Hi Dave, I've heard your ABC and 5AA discussions a few times - I usually find astronomy and the universe too scary! but you're the only one I can listen to, you obviously love what you do, and make it interesting and accessible. Anyway I have an enquiry, not anything major, but you mentioned a poem a few months ago I think on 5AA, something about 'stars up in the sky'? Would you please tell me the name of it if you can remember. Would be most grateful, Liz. 

Dear Dave, I listened to last night's discussion on ABC radio with interest; hence this contact. You are certainly in an exciting field of work! (with some envy) I write; I would appreciate some details on the work done to date and some latest imagery of the 2 Projects from NASA, as per your discussions please. I look forward to your reply later as I am sure you will be inundated with requests; of course, your personal opinions/ comments will be appreciated too. Regards Les Kennedy 

Thank you David, Sorry just saw your email. I have been studying the Pythagorean Theory of music and colour over a few years now and I wish to study it more in depth. You don't happen to know a contact whom can help me find out more about this theory?( I have based a whole teaching philosophy on this for learning the piano and tuned percussion). Thank you for your time, Donna 

Hi David, my name is Lachlan Graham and I'm a year 12 student at Macksville High School. I have applied for a bachelor of astronomy and astrophysics at Maquarie university and I was wondering what career and job opportunities there are in astronomy and how many are available for someone who has completed this degree just so i can decide if to take on this degree or not. This would be much appreciated as I am still deciding on what university degree to take and where to go after i have finished school. 

Hello Dave, Thank you for a wonderful presentation last evening at the Tacking Point Lions Club meeting, but you have left me in a quandary. Where am I to get further guest speakers of a similar calibre? As I said last evening, I have never seen our members so captivated and with that level of participation. We wish you continued success and good health to carry you into the future. Regards also to your charming partner Roin. Best wishes. Geoff Best - Guest Speaker Coordinator - Lions Club of Port Macquarie Tacking Point.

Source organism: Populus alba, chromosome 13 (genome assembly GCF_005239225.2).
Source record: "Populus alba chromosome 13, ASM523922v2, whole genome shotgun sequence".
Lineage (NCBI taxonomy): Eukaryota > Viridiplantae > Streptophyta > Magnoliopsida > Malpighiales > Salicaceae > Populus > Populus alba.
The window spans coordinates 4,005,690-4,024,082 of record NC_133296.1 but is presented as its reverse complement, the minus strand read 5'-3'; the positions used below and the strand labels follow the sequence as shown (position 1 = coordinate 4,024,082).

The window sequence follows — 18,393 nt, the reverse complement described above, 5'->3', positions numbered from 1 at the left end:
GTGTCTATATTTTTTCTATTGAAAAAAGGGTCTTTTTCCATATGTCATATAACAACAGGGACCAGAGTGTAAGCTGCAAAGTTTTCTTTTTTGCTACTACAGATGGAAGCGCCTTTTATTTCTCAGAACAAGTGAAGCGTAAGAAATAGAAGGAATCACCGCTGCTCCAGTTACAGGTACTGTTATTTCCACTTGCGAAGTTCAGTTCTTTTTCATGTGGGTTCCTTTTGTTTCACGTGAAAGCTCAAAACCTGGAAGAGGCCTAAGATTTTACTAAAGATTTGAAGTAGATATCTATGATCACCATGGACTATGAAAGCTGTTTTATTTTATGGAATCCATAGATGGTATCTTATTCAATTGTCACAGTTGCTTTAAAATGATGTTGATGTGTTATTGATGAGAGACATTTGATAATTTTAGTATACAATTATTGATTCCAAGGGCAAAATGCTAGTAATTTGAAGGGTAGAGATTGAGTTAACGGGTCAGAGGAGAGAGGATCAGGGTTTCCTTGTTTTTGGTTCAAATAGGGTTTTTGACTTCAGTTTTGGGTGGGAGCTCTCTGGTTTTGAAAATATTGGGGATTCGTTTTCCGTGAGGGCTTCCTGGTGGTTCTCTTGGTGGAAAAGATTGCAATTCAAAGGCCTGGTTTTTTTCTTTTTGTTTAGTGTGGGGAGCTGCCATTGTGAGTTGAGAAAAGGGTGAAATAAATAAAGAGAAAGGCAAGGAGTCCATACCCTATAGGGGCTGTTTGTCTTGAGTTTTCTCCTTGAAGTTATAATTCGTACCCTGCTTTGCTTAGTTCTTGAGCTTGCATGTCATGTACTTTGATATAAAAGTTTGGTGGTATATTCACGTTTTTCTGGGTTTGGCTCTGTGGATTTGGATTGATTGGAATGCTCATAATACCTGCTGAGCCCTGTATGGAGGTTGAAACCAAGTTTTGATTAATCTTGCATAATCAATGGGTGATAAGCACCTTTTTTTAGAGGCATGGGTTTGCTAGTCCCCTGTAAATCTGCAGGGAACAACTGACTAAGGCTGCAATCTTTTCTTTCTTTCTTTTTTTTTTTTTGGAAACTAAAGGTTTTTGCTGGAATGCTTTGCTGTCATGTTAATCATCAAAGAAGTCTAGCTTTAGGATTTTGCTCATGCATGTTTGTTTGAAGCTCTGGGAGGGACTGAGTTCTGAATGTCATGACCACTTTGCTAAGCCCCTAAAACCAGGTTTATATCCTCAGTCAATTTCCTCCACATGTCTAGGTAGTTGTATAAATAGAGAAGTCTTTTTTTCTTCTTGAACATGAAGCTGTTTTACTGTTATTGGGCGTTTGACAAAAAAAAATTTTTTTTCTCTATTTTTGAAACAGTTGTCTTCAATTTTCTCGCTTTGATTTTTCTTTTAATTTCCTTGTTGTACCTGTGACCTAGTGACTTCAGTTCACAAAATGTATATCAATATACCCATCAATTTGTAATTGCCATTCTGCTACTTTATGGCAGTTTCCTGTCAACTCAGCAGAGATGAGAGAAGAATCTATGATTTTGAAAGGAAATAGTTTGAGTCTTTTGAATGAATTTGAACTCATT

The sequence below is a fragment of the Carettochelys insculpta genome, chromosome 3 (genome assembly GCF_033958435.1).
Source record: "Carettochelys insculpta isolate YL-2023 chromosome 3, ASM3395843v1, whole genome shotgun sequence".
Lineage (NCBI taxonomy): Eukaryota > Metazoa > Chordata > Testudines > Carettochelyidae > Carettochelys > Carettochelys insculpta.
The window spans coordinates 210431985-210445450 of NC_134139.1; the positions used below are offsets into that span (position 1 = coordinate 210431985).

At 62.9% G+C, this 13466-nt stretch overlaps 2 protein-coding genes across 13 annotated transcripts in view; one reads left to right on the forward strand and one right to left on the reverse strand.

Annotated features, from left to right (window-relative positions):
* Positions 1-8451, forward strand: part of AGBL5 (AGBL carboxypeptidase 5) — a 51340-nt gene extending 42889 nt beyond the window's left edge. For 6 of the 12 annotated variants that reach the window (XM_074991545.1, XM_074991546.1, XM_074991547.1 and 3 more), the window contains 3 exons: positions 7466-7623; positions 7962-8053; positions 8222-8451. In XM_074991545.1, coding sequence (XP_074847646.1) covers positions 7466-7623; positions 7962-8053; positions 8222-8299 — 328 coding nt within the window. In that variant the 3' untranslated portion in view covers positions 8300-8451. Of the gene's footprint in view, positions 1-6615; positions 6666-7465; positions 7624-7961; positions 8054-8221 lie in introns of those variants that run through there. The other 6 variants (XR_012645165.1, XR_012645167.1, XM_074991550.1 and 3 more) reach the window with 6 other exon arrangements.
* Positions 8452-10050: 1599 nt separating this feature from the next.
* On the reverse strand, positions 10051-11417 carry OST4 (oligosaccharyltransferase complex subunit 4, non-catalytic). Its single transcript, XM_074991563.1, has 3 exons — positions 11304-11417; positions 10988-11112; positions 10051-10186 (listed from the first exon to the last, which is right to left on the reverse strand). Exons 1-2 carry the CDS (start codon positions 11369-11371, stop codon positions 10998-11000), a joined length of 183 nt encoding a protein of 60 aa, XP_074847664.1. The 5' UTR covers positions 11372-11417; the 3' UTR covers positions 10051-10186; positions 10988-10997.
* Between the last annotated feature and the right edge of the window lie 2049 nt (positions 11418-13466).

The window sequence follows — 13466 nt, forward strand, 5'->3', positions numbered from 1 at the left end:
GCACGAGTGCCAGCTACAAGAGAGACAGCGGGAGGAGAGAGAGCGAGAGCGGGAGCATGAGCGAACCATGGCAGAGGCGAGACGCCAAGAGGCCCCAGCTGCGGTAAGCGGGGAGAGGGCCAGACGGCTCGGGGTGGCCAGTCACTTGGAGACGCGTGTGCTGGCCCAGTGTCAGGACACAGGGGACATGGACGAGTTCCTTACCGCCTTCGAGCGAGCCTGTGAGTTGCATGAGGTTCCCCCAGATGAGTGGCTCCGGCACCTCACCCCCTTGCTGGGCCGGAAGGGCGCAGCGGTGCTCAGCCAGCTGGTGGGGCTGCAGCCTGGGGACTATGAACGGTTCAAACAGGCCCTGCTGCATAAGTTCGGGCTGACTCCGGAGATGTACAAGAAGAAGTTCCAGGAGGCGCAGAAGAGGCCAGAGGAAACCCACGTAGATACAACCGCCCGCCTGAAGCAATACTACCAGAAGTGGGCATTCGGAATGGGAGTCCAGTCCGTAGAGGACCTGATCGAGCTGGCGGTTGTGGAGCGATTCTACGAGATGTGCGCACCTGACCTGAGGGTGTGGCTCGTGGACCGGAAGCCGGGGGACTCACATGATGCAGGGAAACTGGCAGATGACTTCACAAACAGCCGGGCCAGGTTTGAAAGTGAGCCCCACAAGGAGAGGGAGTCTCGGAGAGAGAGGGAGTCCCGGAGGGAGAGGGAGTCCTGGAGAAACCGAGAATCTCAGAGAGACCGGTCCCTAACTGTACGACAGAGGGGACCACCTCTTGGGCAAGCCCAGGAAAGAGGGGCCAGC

Hi Dave. I was just after a bit of advise regarding purchasing my first telescope. I am mainly interested in observing the moon and planets but i want something that will be able to go a bit further later on. I don't want to purchase something that I will out grow in a few months. Ive been looking at the Saxon 909 refractor or the Saxon 1309 reflector. I am not sure which path to go down. I am after something that is going to give me the best view at the highest magnification. I understand that the views are better at the lower mag but something that is going to give me a better higher magnification if that makes sense. I am leaning towards the reflector because of the bigger aperture, on the assumption it will give me a closer view of the planets, but not sure if its going to give me a better and closer view than the 909 refractor. How much extra is the motor drive on the reflector as I am assuming the motor will enable tracking to be easier and smoother. Thanks and Regards Domenic